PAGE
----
The Awakening | Study Guide

Kate Chopin

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Course Hero. "The Awakening Study Guide." February 7, 2017. Accessed November 18, 2018. https://www.coursehero.com/lit/The-Awakening/.

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Course Hero, "The Awakening Study Guide," February 7, 2017, accessed November 18, 2018, https://www.coursehero.com/lit/The-Awakening/.

The Awakening | Chapter 16 | Summary

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Summary

One morning as Edna leaves for the beach to swim, Mademoiselle Reisz approaches and asks her if she misses Robert. Edna is unsurprised by the question. Indeed she feels that since Robert has gone everything in life seems dull and meaningless. She has been talking about him to everyone. She sits with Madame Lebrun and looks at the woman's old photos of Robert as a child. She asks her husband about a conversation he had with Robert about Mexico. Her sadness is noticed and accepted by everyone. She doesn't feel awkward about it since her feelings for Robert are not like those she has for her husband and her feelings are her own.

Edna replies to Mademoiselle Reisz's question, "Of course I miss Robert." The two walk on together. Mademoiselle Reisz gossips on the way to the sea, Edna goes for a swim, and then the women walk back to the cottages. The summer is winding down; both remark that they will be leaving Grand Isle soon. Mademoiselle Reisz invites Edna to visit her in New Orleans.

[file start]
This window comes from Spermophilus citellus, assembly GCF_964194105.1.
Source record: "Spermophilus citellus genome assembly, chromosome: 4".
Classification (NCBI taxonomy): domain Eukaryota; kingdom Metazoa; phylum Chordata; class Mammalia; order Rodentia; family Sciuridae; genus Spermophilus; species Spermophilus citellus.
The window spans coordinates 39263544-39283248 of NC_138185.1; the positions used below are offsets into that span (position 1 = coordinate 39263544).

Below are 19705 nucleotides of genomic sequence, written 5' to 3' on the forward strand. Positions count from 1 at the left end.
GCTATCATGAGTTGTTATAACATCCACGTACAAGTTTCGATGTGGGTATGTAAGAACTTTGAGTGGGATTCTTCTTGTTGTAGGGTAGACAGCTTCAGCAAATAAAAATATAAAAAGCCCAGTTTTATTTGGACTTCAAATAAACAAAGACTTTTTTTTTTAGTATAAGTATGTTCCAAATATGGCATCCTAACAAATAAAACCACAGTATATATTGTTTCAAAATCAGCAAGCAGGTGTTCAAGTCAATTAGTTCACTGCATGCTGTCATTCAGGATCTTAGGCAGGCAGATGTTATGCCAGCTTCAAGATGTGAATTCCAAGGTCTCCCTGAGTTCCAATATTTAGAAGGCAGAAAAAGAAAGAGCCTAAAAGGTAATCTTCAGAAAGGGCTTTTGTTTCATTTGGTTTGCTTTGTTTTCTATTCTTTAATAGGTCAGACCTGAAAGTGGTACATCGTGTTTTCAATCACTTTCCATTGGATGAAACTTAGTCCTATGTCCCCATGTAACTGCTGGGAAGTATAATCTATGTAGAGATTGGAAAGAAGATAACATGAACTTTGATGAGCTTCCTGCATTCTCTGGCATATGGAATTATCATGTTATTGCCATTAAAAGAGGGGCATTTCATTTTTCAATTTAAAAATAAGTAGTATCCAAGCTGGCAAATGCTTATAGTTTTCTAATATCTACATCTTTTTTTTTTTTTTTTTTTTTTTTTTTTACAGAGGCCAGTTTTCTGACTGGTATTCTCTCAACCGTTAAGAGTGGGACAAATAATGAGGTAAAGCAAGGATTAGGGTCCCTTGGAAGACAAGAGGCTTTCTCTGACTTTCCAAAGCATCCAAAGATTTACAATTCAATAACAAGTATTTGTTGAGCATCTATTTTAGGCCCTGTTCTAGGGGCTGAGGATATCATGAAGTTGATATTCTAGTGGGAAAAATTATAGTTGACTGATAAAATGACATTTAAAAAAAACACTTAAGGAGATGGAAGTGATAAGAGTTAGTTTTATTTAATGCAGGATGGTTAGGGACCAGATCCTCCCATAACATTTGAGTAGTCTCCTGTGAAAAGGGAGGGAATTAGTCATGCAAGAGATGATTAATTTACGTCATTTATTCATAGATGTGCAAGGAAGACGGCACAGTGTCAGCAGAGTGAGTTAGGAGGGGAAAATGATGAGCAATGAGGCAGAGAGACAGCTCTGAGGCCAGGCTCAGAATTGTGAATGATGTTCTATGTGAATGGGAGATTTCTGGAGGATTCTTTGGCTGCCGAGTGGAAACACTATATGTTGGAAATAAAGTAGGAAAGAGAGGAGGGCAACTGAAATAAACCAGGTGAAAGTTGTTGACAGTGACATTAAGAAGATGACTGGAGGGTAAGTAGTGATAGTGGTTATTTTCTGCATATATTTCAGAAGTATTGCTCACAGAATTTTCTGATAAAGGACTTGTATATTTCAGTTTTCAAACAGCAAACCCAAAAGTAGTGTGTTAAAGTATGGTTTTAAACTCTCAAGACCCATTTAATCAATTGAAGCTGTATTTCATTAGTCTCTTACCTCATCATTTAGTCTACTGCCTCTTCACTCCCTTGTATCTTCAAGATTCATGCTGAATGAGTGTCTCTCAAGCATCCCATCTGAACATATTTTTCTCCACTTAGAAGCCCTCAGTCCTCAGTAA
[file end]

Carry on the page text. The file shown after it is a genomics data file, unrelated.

Analysis

This is the last chapter that takes place on Grand Isle until the end of the novel. The summer is nearly over, and the guests will be returning to city life very soon. Mademoiselle Reisz, who has been a very minor character thus far, now emerges as a more substantial character. Her invitation to Edna sets the stage for the friendship the two form once they are back in New Orleans.

The theme of individuality takes a new turn in this chapter as well. So far Edna's emerging individuality has resulted in a greater awareness of herself and an openness to new experiences and feelings. In Robert's absence the drawback of that individuality begins to show. Edna's individuality—her desire to align her outer self to her inner self—has left her vulnerable to the grief of losing Robert. This has dialed back her experience by making life seem dull and meaningless. This conflict between the benefits and costs of individuality and nonconformity will grow in importance from now on in the novel. It is no accident that it is just at this turning point that Mademoiselle Reisz, who will later advise Edna of exactly these costs, becomes more prominent in the story.

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